The ACMG is piloting conditions summaries for ice climbers in the Rockies to try and convey more specific avalanche information.
It was a wild past weekend of weather. An atypical storm threw down over 1 meter of warm, wet snow in some areas which settled into 30-60 cm slabs. Lots of big avalanches were seen earlier this week within the new snow, and stepping down into the deep, weak facets, depth hoar and crusts which are almost everywhere. In the past few days natural avalanche activity has quieted down which can be the trickiest time to try and “forecast” avalanche conditions on your intended ice climb.
Parks Canada did some avalanche control last Tuesday on Mt. Dennis in Field. The intent of doing avalanche control is to deal with avalanches that are big enough to hit the Field Back road, so avalanches large enough to effect climbers could still exist. There were good natural and explosive triggered avalanche results over Pilsner Pillar although there is still enough snow in the start zone to get over the climb. There wasn’t any avalanche activity over Carlsberg Column/Kronenbourg, and one explosive shot got put in below Guinness Stout with minimal results. I would feel ok considering these climbs over the next few days due to what was observed, unless there was any input from wind, snow, or rising temperatures.
Other large natural results earlier this week were a size 3 that went over Bourgeau Left and ended up in the creek below, and natural and explosive triggered size 3’s over Bourgeau Right which ran full path, taking out trees at the bottom of the runout zone. Reports from the Ghost River on Dec 26th were of wind slab formation on routes such as The Sorcerer and around Orient Point. These can often surprise people who think of the Ghost as a “no avalanche” zone.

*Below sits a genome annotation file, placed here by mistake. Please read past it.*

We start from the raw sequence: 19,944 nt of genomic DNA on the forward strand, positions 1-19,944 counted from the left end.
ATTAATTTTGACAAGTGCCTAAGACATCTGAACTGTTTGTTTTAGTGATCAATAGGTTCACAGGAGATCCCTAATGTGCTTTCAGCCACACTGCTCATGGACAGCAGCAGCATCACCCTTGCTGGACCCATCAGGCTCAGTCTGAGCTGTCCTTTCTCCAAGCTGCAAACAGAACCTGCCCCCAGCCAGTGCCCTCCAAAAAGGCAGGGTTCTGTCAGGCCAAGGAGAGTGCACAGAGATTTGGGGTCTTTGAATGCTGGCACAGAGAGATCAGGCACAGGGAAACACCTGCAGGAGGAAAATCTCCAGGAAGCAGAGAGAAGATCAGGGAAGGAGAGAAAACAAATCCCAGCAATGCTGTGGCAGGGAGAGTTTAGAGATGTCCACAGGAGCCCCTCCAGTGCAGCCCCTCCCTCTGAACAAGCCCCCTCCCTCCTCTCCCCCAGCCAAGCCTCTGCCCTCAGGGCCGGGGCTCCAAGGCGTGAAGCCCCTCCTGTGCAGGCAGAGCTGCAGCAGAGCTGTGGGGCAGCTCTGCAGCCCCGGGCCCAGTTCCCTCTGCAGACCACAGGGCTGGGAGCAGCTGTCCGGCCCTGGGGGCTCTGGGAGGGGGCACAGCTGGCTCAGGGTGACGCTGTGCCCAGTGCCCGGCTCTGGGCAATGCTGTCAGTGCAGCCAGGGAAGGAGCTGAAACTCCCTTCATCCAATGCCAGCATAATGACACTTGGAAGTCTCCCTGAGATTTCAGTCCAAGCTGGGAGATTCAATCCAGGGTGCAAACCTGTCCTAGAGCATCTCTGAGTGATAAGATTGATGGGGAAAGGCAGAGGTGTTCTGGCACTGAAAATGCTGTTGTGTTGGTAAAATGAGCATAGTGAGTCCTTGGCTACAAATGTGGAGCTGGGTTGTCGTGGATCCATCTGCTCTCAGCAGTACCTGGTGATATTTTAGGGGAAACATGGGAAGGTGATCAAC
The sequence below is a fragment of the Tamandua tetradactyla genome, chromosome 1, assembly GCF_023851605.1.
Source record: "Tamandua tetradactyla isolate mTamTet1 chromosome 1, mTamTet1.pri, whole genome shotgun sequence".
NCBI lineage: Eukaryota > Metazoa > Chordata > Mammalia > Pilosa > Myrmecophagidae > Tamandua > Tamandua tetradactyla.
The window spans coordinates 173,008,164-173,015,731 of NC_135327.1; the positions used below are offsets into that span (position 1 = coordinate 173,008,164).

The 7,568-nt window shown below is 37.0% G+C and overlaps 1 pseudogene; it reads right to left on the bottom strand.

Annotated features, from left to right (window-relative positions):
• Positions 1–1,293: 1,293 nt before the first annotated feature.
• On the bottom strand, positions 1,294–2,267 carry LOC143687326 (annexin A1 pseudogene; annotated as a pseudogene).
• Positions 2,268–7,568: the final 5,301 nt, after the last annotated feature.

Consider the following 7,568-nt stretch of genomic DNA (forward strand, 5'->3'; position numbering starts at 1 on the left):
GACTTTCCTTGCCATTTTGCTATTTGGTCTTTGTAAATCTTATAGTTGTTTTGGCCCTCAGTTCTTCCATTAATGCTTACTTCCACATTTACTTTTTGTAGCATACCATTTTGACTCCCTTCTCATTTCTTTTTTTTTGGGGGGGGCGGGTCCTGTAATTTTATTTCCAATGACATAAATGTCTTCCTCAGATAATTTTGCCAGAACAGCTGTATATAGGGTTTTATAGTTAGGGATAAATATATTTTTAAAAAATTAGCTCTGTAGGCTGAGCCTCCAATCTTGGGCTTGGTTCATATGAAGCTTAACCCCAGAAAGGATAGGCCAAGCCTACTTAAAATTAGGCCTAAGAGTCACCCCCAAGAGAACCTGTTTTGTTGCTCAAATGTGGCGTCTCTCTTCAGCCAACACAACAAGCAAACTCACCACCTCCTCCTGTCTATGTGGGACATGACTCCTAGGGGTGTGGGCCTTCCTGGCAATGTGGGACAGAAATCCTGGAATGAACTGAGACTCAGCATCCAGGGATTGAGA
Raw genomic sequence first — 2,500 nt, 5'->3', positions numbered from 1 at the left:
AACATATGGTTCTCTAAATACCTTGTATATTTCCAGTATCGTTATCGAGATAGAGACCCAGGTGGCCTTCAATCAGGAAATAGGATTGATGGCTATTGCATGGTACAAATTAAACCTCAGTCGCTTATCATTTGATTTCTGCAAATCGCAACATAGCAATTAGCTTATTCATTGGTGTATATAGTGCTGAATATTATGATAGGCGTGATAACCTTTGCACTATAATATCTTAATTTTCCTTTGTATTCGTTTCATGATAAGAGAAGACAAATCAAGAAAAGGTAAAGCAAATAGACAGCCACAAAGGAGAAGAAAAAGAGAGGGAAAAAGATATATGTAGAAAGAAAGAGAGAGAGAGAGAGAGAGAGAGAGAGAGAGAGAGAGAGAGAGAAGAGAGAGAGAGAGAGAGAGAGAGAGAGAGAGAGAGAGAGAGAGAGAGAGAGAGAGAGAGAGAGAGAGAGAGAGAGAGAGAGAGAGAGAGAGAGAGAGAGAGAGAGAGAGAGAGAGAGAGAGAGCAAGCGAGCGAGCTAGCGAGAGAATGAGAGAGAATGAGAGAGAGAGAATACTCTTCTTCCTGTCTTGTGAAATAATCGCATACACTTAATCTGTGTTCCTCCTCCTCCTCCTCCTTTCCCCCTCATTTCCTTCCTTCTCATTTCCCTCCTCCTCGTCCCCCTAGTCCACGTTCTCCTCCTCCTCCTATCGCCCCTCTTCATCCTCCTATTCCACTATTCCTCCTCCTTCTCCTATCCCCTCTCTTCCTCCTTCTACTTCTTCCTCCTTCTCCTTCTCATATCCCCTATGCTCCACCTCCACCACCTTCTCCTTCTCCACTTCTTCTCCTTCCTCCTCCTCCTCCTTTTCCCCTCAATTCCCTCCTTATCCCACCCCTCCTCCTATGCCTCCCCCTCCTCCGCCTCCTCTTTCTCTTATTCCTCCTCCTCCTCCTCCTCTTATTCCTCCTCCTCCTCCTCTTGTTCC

With the generally benign weather pattern we are entering this weekend, natural avalanches are less likely, but I’m thinking about ice climbs that have either zero or minimal avalanche hazard unless I know they have slid completely. This close to a major storm it feels like there are too many variables in bigger terrain, and uncertainty around what it would take for an avalanche to initiate a new wind slab or the deep weak layers. I am avoiding larger terrain as a lot of my decision making would be left to chance, not facts.
Examples of “bigger” terrain to avoid in the near future would be climbs like Cascade, Rogans Gully, Polar Circus, Kitty Hawk or any other complex terrain feature which there a lot of! There’s also a lot of snow on sidewalls which could be small in size but could bury a climber in place, especially if the winds picked up. The deep layers will exist all winter long, but will ebb and flow as to how active they are. There’s no real right or wrong in these conditions but a good habit to get into is stacking the odds in your favor by paying close attention to those things you can know (like observable weather, weather station data, avalanche activity), and recognize and ponder your comfort level with the things you can’t know (avalanche conditions in a start zone, what it will take to slide). The culture is also changing for climbers to wear avalanche gear on any climb with avalanche hazard, which can potentially change the outcome of an incident if things go wrong.
Parks Canada and Kananaskis weather stations provide real time information on winds, snow, and temperature, and you can see the location and elevation of each station.
Parks Canada weather stations
Kananaskis weather stations can be accessed by going to avalanche.ca and zooming in on the map of that region.
Also check the avalanche bulletins at avalanche.ca which give an overview of conditions in a given area.
Have a good weekend
ACMG Mountain Guide